Talc Market Specifications
Talc has a wide variety of uses and markets, specifications for which call for certain standards of grain size, shape, color, chemical and mineral composition, weight per unit volume, oil absorption and hardness.
The paint industry is by far the largest user of talc, but the roofing, ceramics, paper, rubber, cosmetics, textile and insecticide industries are important consumers.
For paint 98.5 to 99.5 per cent minus 325 mesh particle size is commonly desired and a Gardner-Coleman oil-absorption test range of 30 to 60.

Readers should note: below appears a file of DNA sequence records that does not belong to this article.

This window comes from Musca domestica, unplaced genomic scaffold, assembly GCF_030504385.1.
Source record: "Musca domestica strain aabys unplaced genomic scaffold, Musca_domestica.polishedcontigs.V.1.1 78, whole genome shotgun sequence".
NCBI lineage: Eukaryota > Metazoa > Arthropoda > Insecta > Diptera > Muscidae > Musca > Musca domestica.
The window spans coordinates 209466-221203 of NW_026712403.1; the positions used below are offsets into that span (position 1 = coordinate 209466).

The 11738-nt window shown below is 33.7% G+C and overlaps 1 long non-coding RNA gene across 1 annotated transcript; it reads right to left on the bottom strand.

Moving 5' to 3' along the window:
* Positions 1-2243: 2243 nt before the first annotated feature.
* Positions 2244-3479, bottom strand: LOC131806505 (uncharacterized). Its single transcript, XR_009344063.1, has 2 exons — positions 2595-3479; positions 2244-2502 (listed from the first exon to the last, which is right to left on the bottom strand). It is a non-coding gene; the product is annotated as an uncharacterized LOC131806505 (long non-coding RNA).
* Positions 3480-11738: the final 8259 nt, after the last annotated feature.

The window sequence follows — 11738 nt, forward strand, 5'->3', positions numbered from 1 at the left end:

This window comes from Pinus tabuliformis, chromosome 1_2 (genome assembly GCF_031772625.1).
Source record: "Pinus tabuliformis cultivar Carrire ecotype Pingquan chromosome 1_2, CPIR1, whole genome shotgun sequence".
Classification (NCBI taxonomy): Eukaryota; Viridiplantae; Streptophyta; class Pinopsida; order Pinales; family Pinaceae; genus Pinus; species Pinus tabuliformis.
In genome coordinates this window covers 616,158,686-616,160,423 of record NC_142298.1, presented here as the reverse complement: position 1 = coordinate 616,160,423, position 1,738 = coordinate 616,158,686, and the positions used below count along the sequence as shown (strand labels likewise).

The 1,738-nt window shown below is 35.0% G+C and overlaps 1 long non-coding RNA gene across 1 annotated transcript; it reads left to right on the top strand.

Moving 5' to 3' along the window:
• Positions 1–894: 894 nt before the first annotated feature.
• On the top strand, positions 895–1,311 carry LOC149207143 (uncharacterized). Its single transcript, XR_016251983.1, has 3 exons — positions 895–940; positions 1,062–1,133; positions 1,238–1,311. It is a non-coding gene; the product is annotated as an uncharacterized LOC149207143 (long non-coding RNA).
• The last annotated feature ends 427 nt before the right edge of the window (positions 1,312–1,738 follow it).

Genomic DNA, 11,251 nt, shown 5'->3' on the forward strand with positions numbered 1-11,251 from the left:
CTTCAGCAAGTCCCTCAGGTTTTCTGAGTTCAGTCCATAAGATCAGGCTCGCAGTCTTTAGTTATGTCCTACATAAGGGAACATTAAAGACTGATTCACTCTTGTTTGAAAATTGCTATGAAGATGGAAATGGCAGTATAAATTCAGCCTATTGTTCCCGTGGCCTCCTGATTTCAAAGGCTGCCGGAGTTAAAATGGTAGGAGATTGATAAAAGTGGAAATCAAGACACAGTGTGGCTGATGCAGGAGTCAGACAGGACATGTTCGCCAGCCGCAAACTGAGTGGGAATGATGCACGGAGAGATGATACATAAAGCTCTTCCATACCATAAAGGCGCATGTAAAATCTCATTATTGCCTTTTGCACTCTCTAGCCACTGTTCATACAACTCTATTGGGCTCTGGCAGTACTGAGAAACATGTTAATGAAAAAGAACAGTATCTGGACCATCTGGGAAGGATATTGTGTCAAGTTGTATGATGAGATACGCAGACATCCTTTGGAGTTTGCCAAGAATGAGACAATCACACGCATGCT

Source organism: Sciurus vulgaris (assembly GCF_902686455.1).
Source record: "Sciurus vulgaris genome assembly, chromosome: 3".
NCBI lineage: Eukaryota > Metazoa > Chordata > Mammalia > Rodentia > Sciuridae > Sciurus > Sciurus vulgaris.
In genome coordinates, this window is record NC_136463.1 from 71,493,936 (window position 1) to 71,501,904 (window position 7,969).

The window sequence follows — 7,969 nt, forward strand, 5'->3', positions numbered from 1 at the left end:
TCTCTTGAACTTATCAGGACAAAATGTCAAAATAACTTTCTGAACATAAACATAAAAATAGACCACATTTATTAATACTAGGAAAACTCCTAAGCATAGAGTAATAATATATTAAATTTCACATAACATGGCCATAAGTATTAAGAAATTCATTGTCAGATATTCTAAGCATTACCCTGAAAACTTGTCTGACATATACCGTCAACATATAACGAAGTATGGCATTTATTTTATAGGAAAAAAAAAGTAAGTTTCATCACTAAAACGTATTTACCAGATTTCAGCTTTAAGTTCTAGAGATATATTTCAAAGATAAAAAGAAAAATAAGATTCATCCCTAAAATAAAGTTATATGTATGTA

Much of the talc marketed is produced from the crude ore by dry grinding and air classification. Where, however, a talc of exceptionally high purity is desired it can best be produced by flotation. In this case, the cost of drying the concentrate and preparing it for market is the chief concern of the operator.
A wetting agent, such as alkyl sodium sulfonate, made from petroleum products is generally used to float talc from tremolite and silica. Sodium silicate is sometimes used as a slime dispersant.
Talc: Part of 19 “Sub-A” Flotation Cells floating talc. Result: A concentrate approximately 94% talc produced at the rate of ¾ tons per hour. Flotation produces a uniformly pure product at a low cost per ton of ore processed and in addition recovers talc which cannot normally be recovered by dry processes.